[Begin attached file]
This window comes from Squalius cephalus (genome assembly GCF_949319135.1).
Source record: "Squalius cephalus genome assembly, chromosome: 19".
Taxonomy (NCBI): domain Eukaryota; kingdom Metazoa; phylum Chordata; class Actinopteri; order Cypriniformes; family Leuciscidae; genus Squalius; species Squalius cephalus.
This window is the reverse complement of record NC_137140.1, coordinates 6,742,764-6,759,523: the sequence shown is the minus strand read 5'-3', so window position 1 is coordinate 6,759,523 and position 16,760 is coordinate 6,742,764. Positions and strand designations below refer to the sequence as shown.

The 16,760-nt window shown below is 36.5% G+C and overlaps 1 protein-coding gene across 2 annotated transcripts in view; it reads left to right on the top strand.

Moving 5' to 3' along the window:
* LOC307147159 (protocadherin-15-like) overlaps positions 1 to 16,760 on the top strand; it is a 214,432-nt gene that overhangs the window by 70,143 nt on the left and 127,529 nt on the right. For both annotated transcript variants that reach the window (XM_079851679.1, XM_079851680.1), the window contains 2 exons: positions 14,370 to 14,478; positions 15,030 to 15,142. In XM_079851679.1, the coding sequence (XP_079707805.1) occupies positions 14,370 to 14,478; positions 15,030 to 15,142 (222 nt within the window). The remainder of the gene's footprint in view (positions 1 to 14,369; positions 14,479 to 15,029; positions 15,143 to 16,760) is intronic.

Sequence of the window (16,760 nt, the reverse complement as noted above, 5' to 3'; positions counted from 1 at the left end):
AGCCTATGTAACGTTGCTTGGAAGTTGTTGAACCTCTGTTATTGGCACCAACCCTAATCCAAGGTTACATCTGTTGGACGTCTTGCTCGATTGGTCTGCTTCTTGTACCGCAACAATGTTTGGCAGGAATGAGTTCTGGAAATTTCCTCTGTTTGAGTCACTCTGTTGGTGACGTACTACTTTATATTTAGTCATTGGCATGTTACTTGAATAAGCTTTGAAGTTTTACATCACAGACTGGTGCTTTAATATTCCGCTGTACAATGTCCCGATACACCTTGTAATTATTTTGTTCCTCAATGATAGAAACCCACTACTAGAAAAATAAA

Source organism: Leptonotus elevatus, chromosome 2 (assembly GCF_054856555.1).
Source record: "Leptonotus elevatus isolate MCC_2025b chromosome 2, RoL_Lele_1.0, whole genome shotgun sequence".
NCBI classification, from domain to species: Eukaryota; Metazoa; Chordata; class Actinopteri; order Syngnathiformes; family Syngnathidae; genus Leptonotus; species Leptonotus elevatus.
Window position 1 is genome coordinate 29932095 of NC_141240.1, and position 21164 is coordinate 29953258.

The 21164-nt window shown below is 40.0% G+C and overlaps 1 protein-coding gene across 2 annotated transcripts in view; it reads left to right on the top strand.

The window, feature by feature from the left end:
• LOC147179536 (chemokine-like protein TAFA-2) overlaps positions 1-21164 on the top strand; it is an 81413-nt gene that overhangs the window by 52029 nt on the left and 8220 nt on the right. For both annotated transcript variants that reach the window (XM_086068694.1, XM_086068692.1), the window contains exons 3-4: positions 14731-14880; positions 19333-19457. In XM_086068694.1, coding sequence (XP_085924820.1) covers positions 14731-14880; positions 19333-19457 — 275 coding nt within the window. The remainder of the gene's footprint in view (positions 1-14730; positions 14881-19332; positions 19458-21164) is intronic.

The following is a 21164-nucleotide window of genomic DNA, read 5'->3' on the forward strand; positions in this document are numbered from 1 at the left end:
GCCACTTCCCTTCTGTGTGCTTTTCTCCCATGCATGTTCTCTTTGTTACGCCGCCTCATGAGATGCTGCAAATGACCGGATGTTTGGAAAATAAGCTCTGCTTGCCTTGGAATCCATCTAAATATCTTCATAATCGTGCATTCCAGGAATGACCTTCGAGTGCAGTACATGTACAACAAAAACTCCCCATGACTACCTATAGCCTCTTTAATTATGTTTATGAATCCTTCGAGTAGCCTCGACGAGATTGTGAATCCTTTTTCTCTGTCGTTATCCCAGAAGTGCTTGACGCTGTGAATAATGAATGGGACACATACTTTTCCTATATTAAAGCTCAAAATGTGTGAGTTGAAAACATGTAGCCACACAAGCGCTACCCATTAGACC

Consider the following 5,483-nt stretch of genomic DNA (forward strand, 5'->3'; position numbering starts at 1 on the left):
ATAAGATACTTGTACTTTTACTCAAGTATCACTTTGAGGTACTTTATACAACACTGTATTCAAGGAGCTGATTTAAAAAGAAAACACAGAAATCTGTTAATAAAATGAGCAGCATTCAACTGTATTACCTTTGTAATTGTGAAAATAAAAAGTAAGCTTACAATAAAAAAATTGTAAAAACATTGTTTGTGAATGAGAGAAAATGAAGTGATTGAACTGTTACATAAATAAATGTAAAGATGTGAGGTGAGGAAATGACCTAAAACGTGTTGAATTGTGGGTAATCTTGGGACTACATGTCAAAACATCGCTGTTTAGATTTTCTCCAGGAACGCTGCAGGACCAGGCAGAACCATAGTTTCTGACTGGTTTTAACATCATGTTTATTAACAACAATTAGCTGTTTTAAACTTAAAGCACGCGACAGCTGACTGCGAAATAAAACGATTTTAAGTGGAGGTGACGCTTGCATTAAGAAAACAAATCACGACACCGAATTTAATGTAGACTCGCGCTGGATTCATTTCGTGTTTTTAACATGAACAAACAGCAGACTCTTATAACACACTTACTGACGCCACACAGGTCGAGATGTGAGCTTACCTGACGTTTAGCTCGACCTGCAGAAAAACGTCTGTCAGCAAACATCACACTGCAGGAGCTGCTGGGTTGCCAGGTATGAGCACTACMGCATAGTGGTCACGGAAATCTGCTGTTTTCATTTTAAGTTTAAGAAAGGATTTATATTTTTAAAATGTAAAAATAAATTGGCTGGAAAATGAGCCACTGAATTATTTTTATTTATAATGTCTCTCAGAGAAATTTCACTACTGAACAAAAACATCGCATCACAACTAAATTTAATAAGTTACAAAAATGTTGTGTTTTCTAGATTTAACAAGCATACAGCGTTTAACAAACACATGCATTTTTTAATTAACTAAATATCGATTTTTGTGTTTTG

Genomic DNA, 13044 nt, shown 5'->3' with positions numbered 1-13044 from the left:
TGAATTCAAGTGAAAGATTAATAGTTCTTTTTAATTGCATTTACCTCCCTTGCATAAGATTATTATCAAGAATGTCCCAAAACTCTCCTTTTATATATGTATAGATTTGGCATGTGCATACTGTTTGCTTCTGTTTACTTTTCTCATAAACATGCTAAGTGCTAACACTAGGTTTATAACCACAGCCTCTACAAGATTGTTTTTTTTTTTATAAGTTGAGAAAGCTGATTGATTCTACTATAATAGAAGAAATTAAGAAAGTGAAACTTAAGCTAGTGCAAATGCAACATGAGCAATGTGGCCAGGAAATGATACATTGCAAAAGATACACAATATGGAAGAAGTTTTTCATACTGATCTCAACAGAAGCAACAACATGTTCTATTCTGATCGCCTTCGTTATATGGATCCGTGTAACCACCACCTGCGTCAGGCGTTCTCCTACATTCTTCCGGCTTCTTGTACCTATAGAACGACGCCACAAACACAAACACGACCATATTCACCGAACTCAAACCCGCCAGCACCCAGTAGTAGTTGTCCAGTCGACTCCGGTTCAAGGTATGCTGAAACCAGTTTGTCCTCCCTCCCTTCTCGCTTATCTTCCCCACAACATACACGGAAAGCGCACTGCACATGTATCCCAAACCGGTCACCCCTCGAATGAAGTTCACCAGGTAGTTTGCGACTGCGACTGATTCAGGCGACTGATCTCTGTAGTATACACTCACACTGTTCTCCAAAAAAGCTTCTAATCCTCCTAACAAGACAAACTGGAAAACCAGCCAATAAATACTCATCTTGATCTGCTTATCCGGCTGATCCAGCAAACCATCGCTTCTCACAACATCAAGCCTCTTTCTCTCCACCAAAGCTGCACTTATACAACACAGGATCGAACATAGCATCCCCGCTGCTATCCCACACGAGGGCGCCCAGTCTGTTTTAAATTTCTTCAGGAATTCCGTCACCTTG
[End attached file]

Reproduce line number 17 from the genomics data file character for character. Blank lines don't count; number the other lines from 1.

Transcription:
The following is a 21164-nucleotide window of genomic DNA, read 5'->3' on the forward strand; positions in this document are numbered from 1 at the left end: